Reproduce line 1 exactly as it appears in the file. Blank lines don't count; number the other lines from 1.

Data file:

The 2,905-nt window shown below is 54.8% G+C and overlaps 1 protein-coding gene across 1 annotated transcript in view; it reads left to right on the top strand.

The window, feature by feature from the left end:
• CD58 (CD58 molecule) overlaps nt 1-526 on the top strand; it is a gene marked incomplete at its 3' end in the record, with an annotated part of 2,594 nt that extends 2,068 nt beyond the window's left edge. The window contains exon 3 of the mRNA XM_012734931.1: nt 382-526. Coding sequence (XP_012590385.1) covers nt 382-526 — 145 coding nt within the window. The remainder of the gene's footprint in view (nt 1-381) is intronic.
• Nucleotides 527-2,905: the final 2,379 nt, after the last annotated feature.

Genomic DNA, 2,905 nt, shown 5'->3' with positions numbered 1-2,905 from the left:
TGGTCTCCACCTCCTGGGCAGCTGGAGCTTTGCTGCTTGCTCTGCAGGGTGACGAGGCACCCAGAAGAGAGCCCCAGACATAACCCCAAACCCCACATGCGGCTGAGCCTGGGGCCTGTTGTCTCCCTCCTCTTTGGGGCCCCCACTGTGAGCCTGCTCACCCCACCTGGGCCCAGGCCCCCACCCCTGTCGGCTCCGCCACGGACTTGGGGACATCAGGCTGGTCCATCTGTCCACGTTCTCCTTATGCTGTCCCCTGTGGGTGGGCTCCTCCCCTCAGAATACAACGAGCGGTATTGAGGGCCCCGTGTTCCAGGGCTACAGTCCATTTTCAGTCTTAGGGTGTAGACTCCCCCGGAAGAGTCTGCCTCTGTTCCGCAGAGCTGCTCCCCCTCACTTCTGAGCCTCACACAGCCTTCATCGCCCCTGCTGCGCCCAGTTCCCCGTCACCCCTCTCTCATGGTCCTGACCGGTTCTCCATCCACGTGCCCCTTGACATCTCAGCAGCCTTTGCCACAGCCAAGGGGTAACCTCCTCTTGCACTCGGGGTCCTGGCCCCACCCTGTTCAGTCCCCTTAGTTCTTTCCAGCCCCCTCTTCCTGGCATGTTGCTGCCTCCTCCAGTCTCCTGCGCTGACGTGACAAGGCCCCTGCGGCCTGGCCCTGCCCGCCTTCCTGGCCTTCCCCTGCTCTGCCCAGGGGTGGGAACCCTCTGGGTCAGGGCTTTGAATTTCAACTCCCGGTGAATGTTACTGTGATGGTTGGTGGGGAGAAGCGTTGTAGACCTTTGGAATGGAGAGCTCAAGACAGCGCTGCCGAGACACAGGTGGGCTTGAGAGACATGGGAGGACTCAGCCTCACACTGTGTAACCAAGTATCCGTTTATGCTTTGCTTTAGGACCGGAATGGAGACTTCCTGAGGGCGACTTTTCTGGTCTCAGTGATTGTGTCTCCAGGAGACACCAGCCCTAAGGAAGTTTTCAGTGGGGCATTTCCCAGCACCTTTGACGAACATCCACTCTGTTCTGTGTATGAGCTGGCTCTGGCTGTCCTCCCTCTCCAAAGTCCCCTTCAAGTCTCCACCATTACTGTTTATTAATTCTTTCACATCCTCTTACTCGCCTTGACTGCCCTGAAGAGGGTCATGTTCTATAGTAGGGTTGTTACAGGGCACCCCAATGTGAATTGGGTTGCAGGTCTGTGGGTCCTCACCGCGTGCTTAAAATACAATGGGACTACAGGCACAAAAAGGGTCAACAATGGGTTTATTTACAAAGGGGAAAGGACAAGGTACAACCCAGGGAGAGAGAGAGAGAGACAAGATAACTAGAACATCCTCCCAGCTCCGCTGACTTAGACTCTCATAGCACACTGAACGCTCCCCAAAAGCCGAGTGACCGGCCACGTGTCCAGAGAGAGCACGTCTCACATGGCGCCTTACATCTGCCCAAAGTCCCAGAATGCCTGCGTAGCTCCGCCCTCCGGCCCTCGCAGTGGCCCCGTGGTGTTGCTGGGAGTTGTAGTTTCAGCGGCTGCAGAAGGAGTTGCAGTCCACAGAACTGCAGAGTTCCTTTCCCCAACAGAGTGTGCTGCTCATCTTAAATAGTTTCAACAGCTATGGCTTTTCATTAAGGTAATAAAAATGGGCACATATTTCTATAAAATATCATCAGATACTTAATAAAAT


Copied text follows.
The 2,905-nt window shown below is 54.8% G+C and overlaps 1 protein-coding gene across 1 annotated transcript in view; it reads left to right on the top strand.